This current mission is generating some buzz because of its payload. SpaceX is sending a NASA satellite into orbit that is known as the Transiting Exoplanet Survey Satellite, or TESS. The satellite is designed to conduct a two-year survey during which it will use an array of telescopes to monitor over 200,000 stars in “neighboring solar systems” (less than 300 light years away) in order to detect and identify planets ranging in size from roughly the size of the Earth to gas giants, with a particular interest in identifying Earth-like exoplanets that could one day (or perhaps once did or even already do) support life.
There is a 30-second launch window for tomorrow’s launch, but there is the possibility of launching on Tuesday if Monday’s launch has to be scrubbed. If SpaceX misses that back-up window, then they’ll have to wait until the moon comes around again. This is because once the satellite is deployed it needs the help of a perfectly-timed gravitational assist from the moon in order to put it into a highly eccentric orbit that will bring it close to Earth approximately once every two weeks. At present, the weather is 80% GO for an April 16 launch, and 90% GO for a Tuesday backup launch if necessary.
Peace, love and rockets…
Hot off the success of its most recent Iridium launch from Vandenberg Air Force Base in California, SpaceX now turns its attention to the East Coast and the next in a series of resupply missions to the International Space Station. A Falcon 9 is scheduled to carry an unmanned Dragon capsule into the black from Space Launch Complex 40 (SLC-40) at Cape Canaveral Air Force Station in Florida on Monday, April 2 at just past 4:30 pm EDT (20:30 UTC) for ISS resupply mission CRS-14.
The Falcon 9 first stage for this mission is a recovered booster that was previously re-flown during the CRS-12 resupply mission to the ISS. At this time it is still unknown whether or not SpaceX will attempt to recover the first stage again during this mission.
As was the case with previous CRS resupply missions, Dragon will deliver cargo and material to support science investigations aboard the International Space Station.
According to NASA, some of the investigations Dragon will deliver on this mission will look at severe thunderstorms on Earth, study the effects of microgravity on the production of high-performance products from metal powders, and even grow food in space!
Dragon will also deliver cargo for research in the National Laboratory operated by the Center for the Advancement of Science in Space (CASIS). These materials will aid in the testing of the effects of the harsh environment of space on materials, coatings and components, as well as identifying potential pathogens aboard the ISS and investigating an antibiotic-releasing wound patch that is in development.
Dragon will remain berthed at the ISS for about a month before returning to Earth with results of earlier experiments and splashing down in the Pacific Ocean off the coast of California.
Those who watched the Iridium-5 launch may recall that SpaceX was not permitted to continue its live broadcast from space using cameras on the 2nd stage of the Falcon 9. This was because the National Oceanographic and Atmospheric Administration (NOAA) of the US Department of Commerce deemed the cameras to be a “remote sensing space system” and required SpaceX to apply for a provisional license in order to use them, which they would not have been able to obtain in time to stay on schedule for a March 30 launch that had already experienced delays for numerous other reasons. SpaceX has already stated that there is no such restriction for this mission. And that makes sense… since this resupply mission is being carried out on behalf of the very same federal government that put the restrictions on SpaceX’s most recent mission for a private client in the first place!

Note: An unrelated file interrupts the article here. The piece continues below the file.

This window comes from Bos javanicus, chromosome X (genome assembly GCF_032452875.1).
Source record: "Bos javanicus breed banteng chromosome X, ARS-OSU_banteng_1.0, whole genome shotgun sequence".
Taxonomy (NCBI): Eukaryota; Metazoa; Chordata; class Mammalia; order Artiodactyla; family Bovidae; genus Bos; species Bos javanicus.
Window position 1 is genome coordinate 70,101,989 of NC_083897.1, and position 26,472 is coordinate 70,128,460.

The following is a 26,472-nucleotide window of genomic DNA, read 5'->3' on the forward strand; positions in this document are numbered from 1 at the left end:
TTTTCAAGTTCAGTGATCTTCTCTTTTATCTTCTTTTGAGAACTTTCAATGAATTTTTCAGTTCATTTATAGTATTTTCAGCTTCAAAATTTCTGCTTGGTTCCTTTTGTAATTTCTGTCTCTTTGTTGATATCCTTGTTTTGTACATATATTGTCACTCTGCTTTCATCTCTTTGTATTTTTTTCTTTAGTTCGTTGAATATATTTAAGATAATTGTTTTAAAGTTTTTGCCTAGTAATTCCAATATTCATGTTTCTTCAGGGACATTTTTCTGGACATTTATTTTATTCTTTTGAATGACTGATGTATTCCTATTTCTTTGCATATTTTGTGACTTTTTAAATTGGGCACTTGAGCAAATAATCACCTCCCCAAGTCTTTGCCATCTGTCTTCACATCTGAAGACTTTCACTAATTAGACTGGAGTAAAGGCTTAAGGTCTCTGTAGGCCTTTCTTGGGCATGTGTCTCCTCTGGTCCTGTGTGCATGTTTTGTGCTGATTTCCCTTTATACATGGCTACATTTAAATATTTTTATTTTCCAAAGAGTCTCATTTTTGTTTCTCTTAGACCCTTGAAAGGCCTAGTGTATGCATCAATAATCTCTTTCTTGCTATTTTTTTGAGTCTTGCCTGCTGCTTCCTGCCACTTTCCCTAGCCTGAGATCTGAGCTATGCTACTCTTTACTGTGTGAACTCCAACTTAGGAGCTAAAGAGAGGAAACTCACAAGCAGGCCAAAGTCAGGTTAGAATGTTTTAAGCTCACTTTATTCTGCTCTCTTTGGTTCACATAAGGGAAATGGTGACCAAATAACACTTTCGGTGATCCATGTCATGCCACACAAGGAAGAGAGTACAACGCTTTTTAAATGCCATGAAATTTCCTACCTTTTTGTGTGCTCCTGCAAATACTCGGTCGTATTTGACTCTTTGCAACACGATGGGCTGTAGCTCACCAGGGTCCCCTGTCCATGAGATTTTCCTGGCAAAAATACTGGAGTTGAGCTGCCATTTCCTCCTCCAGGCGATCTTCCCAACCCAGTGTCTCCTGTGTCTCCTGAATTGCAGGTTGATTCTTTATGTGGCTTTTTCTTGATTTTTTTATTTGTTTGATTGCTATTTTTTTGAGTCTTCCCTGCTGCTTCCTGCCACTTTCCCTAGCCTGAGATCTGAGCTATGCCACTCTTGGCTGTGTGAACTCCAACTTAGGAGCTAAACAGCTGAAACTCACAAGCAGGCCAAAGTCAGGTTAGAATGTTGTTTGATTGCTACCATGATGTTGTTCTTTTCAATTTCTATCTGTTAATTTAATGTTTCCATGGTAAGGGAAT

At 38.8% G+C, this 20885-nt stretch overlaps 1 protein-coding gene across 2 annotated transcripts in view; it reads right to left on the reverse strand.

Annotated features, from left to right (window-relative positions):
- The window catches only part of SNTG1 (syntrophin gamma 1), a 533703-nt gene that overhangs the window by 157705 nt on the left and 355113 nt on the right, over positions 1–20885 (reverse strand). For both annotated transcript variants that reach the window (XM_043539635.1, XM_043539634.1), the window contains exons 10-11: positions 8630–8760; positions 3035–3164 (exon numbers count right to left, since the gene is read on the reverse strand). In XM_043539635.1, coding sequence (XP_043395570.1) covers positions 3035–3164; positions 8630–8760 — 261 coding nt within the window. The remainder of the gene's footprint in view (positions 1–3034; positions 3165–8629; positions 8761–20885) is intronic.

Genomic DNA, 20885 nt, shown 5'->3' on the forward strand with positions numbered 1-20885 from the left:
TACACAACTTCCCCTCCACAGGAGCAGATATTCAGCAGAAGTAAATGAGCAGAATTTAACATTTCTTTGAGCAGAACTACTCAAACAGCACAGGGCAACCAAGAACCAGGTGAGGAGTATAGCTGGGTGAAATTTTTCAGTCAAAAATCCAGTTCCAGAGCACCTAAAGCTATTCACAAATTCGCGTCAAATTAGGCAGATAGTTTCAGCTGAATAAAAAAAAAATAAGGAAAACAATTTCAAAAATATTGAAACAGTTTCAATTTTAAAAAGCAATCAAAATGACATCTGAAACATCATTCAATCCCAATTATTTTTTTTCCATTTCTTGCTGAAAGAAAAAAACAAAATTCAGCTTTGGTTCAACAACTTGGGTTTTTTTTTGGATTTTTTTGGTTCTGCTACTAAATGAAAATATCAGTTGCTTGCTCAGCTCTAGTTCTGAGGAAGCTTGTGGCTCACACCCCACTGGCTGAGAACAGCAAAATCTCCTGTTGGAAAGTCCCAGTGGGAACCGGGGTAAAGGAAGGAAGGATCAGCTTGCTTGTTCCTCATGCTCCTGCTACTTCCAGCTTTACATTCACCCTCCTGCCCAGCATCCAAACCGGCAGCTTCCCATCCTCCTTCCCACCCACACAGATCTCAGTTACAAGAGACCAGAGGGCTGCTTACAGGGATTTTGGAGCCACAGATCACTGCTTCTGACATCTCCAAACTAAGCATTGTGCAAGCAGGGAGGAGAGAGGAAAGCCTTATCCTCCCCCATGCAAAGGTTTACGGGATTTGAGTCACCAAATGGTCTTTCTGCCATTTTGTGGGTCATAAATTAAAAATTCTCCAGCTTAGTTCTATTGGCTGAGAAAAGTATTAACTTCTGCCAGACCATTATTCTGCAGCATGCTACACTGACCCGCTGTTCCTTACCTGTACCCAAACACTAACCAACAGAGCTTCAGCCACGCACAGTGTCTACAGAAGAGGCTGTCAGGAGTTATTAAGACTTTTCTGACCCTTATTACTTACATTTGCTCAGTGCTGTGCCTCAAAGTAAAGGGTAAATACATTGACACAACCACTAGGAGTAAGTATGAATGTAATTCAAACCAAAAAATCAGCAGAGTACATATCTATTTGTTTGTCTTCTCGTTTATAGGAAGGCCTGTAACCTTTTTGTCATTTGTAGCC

Peace, love and rockets…
SpaceX’s next launch, the latest in a series of missions to deploy satellites of the Iridium Next mobile communications fleet, will liftoff on Friday, March 30 from Space Launch Complex 4E at Vandenberg Air Force Base in California.
A Falcon 9 rocket that was previously launched, recovered and then re-flown during the Iridium-3 mission will carry 10 satellites into the black and deploy them into Polar Low Earth Orbit. Liftoff is scheduled for 10:13am EDT (14:13 UTC).
This mission was to have launched on Thursday, March 29, but Iridium reported an issue with one of the ten satellites during preparation for the mission, which necessitated a postponement until Friday.
It is still unknown whether SpaceX will attempt to land and recover the first stage of the Falcon 9 for this mission. At this point it looks unlikely, but if there’s one thing we’ve come to expect from SpaceX, it’s a willingness to defy expectations.
Peace, love and rockets…
Back in 2014, one of my favorite characters from DC Comics, John Constantine, was given his own television series on NBC. The series, which was simply called Constantine, starred Welsh actor Matt Ryan in the title role and used many of the classic stories from the original Hellblazer comics that were published by DC’s subsidiary comics imprint Vertigo. Despite strong stories and a very good cast, NBC never quite figured out how to promote Constantine properly, and it was cancelled after just one 13-episode season due to poor ratings in its Friday night time slot, much to the disappointment of a small but loyal fan base.
Does any of this sound familiar?